Financial Research: Grappling with Technology

Bank leaders want to know more about how to leverage technology to make their institutions more profitable, but don’t know where to start, reveals the 2014 Growth Strategy Survey. Bank Director and CDW surveyed 145 independent directors and executives in June and July to uncover technology’s role in growth strategy.

Growth-Survey-Group-1Bank leaders know that technology can make their banks more efficient, and know that customer demands are only growing. But less than one-third talk about technology at every board meeting, and one-quarter of banks lack the IT staff to grow the bank.

Growth-Survey-Group-4When asked about the top technology concerns for their banks, keeping up with the evolution of mobile banking is a concern for more than half. Data analytics is also top of mind, and the survey finds that big banks are better users of data. Forty percent of respondents overall use business intelligence tools and analytics within their organization, but more than three-quarters of banks over $5 billion in assets currently use data to support growth goals.

Growth-Survey-Group-2One-third are concerned that the bank’s core processor impedes the bank’s ability to innovate. Community banks in particular depend on vendors for their technological expertise, yet half say that their core processor is slow to respond to innovations.

Growth-Survey-Group-3It’s important to note that many of these concerns about innovation and the use of data tie into growing concerns about competition from outside the industry. Eighty-four percent of respondents say that today’s highly competitive environment is their greatest challenge when it comes to growing the bank, and 83 percent worry about nonbank competitors. Banks above $5 billion in assets reveal a heightened concern about PayPal and Amazon.

Full survey results are available online at BankDirector.com.

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The Growth of the…Branch?

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The American Bankers Association just released survey results that say that the number of Americans that prefer to bank within a branch actually grew within the last year. Americans opting for internet banking fell by 8 percentage points, while the number who prefer to meet their banking needs through ATM or mobile each grew slightly.  The ABA theorizes that recent technological advancements made within bank branches have made the channel more efficient and therefore, more attractive to customers.

Reflecting the view across the pond, Accenture released a study last month, focusing on the UK financial services industry, with similar findings–online banking remains steady, while the use of branch and mobile channels grow.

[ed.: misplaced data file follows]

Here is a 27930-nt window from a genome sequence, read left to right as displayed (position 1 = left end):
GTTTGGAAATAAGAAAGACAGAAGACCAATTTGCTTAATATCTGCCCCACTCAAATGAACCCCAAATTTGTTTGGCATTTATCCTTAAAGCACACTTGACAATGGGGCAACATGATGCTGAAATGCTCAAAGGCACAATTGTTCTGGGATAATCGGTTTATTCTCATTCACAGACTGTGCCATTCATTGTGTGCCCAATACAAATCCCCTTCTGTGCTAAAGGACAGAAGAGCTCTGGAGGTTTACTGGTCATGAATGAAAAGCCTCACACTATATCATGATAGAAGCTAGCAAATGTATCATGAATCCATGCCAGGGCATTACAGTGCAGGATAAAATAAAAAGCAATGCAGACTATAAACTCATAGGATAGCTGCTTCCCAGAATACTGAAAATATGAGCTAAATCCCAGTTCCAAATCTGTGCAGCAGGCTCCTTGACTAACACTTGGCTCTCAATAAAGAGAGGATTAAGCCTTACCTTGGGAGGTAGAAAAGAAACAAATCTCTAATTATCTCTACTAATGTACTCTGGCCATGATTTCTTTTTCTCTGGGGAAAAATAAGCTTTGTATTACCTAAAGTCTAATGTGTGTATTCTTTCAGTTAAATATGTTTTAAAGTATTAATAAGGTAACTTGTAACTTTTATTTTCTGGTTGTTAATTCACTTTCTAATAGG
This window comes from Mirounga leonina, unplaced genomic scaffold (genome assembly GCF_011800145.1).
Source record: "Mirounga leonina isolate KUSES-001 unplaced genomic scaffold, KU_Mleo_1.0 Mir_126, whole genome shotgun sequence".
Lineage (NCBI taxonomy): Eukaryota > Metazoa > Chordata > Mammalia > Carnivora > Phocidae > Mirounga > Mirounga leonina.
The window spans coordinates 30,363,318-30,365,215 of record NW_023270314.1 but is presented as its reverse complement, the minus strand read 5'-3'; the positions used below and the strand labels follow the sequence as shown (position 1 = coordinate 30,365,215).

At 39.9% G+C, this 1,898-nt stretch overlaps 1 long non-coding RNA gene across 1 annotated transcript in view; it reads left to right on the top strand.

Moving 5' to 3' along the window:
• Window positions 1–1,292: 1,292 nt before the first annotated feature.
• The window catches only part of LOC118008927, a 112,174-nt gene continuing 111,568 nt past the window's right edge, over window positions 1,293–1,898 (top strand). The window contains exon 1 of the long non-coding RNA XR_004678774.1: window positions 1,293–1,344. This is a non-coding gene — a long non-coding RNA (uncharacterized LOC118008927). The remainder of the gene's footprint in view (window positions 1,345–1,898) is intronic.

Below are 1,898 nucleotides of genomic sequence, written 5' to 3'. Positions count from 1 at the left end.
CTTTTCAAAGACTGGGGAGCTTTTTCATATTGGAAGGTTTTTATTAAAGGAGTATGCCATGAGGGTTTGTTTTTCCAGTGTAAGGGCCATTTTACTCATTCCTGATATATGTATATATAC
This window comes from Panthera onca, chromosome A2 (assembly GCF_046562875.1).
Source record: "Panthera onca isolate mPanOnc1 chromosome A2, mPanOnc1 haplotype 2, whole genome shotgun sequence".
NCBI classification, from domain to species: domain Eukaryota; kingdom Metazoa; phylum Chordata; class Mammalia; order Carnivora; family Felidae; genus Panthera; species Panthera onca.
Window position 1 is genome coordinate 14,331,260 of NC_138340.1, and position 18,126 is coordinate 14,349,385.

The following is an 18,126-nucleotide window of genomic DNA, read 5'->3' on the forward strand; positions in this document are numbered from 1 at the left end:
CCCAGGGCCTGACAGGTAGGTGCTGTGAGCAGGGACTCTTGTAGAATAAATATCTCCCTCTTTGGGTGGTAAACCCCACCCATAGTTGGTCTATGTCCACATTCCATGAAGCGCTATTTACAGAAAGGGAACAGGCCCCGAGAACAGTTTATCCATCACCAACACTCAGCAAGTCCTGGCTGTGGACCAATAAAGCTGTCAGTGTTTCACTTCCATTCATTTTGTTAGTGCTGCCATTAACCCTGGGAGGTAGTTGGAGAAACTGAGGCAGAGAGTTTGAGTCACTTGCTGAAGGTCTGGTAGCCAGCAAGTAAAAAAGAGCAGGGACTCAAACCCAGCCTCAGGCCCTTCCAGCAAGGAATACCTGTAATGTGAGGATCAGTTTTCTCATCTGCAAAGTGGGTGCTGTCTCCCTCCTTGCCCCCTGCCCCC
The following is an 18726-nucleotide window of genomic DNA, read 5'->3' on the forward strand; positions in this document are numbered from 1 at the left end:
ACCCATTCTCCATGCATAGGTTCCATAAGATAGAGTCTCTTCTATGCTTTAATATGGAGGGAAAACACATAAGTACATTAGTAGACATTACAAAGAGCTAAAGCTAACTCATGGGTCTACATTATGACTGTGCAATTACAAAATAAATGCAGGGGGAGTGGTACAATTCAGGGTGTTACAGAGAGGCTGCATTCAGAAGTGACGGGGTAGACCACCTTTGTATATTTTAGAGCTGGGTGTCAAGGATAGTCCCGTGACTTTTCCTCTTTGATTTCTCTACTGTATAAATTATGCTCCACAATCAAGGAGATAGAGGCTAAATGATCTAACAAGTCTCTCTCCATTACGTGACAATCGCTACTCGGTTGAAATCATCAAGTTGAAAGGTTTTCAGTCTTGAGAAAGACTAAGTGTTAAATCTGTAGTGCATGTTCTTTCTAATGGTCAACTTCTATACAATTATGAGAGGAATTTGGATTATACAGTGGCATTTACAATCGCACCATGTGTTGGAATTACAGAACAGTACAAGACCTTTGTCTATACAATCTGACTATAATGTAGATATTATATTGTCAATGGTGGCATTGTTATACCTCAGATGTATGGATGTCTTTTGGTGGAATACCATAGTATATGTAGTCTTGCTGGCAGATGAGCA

There are certainly branch success stories for community banks in the U.S., and most of these involve a transition to self-service, whether through the use of image-enabled ATMs or video tellers. Kennebec Savings Bank uses image-enabled ATMs to handle one-third of the bank’s deposits, and the machines allow the bank to expand in its market through self-service branches more cheaply  than through a traditional branch. And Conestoga Bank opens two-to-three times more accounts each quarter through video tellers. (For more on how these banks are using technology in the branch, please read my contribution to Bank Director magazine’s innovation section, “Will Video Kill the Teller Line?“.)

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Decline in Branch Banking, or an Evolution?

treesroadunsplashSeveral news outlets have picked up on recent data from Bankrate.com revealing that 30 percent of Americans haven’t visited a branch in at least six months, among them Time.com, which called it the one stat big bank CEOs are freaking out about.

Half of Americans visited a branch at least within the last month, 64 percent within the last six months and 73 percent in the last year. A request to Bankrate.com for past data on branch visits was not answered.

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MC/Visa Open Door for Banks

Mastercard and Visa have endorsed tap-to-pay technology. From Consumerist:

MasterCard and Visa’s announcement backing the payment approach opens the door for banks and retailers to build payment features into their mobile apps. Since consumers already trust banking apps to complete transfers and deposits, they will likely be able to convert users to the tap-to-pay method.

 

Do Consumers want Mobile AND Local?